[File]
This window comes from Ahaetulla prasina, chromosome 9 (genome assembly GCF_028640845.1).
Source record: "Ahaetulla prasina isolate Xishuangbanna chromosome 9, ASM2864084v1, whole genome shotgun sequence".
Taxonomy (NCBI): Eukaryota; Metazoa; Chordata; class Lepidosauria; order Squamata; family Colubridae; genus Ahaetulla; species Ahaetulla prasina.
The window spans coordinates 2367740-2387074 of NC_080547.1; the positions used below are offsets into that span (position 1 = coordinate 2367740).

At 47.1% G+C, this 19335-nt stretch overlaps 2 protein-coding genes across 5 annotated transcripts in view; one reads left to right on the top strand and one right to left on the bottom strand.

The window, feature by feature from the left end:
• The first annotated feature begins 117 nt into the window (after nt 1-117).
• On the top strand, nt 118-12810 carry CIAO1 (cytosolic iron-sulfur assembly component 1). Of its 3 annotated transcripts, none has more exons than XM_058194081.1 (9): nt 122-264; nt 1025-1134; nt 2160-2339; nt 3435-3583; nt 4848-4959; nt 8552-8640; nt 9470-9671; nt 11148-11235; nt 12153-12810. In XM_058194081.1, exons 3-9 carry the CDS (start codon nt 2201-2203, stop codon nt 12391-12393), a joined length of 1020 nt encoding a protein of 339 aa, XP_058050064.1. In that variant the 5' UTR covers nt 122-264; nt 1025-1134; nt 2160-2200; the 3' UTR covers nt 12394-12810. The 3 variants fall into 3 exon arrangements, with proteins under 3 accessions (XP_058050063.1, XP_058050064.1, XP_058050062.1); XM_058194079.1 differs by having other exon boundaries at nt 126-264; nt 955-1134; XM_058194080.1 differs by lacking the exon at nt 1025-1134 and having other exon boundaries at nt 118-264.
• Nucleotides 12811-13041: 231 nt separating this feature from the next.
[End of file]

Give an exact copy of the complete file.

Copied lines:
This window comes from Ahaetulla prasina, chromosome 9 (genome assembly GCF_028640845.1).
Source record: "Ahaetulla prasina isolate Xishuangbanna chromosome 9, ASM2864084v1, whole genome shotgun sequence".
Taxonomy (NCBI): Eukaryota; Metazoa; Chordata; class Lepidosauria; order Squamata; family Colubridae; genus Ahaetulla; species Ahaetulla prasina.
The window spans coordinates 2367740-2387074 of NC_080547.1; the positions used below are offsets into that span (position 1 = coordinate 2367740).

At 47.1% G+C, this 19335-nt stretch overlaps 2 protein-coding genes across 5 annotated transcripts in view; one reads left to right on the top strand and one right to left on the bottom strand.

The window, feature by feature from the left end:
• The first annotated feature begins 117 nt into the window (after nt 1-117).
• On the top strand, nt 118-12810 carry CIAO1 (cytosolic iron-sulfur assembly component 1). Of its 3 annotated transcripts, none has more exons than XM_058194081.1 (9): nt 122-264; nt 1025-1134; nt 2160-2339; nt 3435-3583; nt 4848-4959; nt 8552-8640; nt 9470-9671; nt 11148-11235; nt 12153-12810. In XM_058194081.1, exons 3-9 carry the CDS (start codon nt 2201-2203, stop codon nt 12391-12393), a joined length of 1020 nt encoding a protein of 339 aa, XP_058050064.1. In that variant the 5' UTR covers nt 122-264; nt 1025-1134; nt 2160-2200; the 3' UTR covers nt 12394-12810. The 3 variants fall into 3 exon arrangements, with proteins under 3 accessions (XP_058050063.1, XP_058050064.1, XP_058050062.1); XM_058194079.1 differs by having other exon boundaries at nt 126-264; nt 955-1134; XM_058194080.1 differs by lacking the exon at nt 1025-1134 and having other exon boundaries at nt 118-264.
• Nucleotides 12811-13041: 231 nt separating this feature from the next.